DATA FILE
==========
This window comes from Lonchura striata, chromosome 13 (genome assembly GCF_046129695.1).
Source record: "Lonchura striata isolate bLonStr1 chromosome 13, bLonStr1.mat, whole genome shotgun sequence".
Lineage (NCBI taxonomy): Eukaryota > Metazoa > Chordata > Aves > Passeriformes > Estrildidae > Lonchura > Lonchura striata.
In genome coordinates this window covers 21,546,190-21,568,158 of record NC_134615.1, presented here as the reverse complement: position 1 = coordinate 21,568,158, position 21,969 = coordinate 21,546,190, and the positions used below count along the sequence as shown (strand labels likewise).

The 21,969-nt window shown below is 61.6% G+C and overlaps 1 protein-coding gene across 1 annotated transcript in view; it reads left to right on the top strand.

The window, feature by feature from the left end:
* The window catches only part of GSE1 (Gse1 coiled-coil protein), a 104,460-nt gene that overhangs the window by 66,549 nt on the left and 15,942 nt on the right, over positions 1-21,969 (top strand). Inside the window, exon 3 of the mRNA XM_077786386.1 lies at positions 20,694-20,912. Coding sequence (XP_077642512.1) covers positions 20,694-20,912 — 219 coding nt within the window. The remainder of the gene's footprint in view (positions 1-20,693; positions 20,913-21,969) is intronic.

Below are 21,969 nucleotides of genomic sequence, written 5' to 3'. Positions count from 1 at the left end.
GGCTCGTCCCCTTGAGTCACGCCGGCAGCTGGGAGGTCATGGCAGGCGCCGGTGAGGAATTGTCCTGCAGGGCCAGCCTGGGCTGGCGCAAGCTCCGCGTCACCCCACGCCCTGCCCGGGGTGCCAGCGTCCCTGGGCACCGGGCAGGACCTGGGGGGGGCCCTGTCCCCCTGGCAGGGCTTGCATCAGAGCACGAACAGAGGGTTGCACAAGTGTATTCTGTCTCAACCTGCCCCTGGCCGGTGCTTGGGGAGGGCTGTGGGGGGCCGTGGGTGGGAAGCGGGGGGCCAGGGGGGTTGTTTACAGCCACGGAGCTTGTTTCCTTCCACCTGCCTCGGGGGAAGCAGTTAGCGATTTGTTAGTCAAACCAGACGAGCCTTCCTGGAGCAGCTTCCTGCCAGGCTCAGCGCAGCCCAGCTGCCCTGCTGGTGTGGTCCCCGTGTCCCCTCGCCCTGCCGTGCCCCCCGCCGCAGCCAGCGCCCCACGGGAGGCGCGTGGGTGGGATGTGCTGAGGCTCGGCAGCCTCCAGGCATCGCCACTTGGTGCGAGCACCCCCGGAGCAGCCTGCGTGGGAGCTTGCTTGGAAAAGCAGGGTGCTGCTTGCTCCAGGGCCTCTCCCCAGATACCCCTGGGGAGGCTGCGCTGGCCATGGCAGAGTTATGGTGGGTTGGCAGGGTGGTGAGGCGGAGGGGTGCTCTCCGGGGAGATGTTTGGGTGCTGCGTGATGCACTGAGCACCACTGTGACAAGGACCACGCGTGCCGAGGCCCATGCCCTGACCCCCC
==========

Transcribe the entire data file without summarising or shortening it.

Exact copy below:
This window comes from Lonchura striata, chromosome 13 (genome assembly GCF_046129695.1).
Source record: "Lonchura striata isolate bLonStr1 chromosome 13, bLonStr1.mat, whole genome shotgun sequence".
Lineage (NCBI taxonomy): Eukaryota > Metazoa > Chordata > Aves > Passeriformes > Estrildidae > Lonchura > Lonchura striata.
In genome coordinates this window covers 21,546,190-21,568,158 of record NC_134615.1, presented here as the reverse complement: position 1 = coordinate 21,568,158, position 21,969 = coordinate 21,546,190, and the positions used below count along the sequence as shown (strand labels likewise).

The 21,969-nt window shown below is 61.6% G+C and overlaps 1 protein-coding gene across 1 annotated transcript in view; it reads left to right on the top strand.

The window, feature by feature from the left end:
* The window catches only part of GSE1 (Gse1 coiled-coil protein), a 104,460-nt gene that overhangs the window by 66,549 nt on the left and 15,942 nt on the right, over positions 1-21,969 (top strand). Inside the window, exon 3 of the mRNA XM_077786386.1 lies at positions 20,694-20,912. Coding sequence (XP_077642512.1) covers positions 20,694-20,912 — 219 coding nt within the window. The remainder of the gene's footprint in view (positions 1-20,693; positions 20,913-21,969) is intronic.

Below are 21,969 nucleotides of genomic sequence, written 5' to 3'. Positions count from 1 at the left end.
GGCTCGTCCCCTTGAGTCACGCCGGCAGCTGGGAGGTCATGGCAGGCGCCGGTGAGGAATTGTCCTGCAGGGCCAGCCTGGGCTGGCGCAAGCTCCGCGTCACCCCACGCCCTGCCCGGGGTGCCAGCGTCCCTGGGCACCGGGCAGGACCTGGGGGGGGCCCTGTCCCCCTGGCAGGGCTTGCATCAGAGCACGAACAGAGGGTTGCACAAGTGTATTCTGTCTCAACCTGCCCCTGGCCGGTGCTTGGGGAGGGCTGTGGGGGGCCGTGGGTGGGAAGCGGGGGGCCAGGGGGGTTGTTTACAGCCACGGAGCTTGTTTCCTTCCACCTGCCTCGGGGGAAGCAGTTAGCGATTTGTTAGTCAAACCAGACGAGCCTTCCTGGAGCAGCTTCCTGCCAGGCTCAGCGCAGCCCAGCTGCCCTGCTGGTGTGGTCCCCGTGTCCCCTCGCCCTGCCGTGCCCCCCGCCGCAGCCAGCGCCCCACGGGAGGCGCGTGGGTGGGATGTGCTGAGGCTCGGCAGCCTCCAGGCATCGCCACTTGGTGCGAGCACCCCCGGAGCAGCCTGCGTGGGAGCTTGCTTGGAAAAGCAGGGTGCTGCTTGCTCCAGGGCCTCTCCCCAGATACCCCTGGGGAGGCTGCGCTGGCCATGGCAGAGTTATGGTGGGTTGGCAGGGTGGTGAGGCGGAGGGGTGCTCTCCGGGGAGATGTTTGGGTGCTGCGTGATGCACTGAGCACCACTGTGACAAGGACCACGCGTGCCGAGGCCCATGCCCTGACCCCCC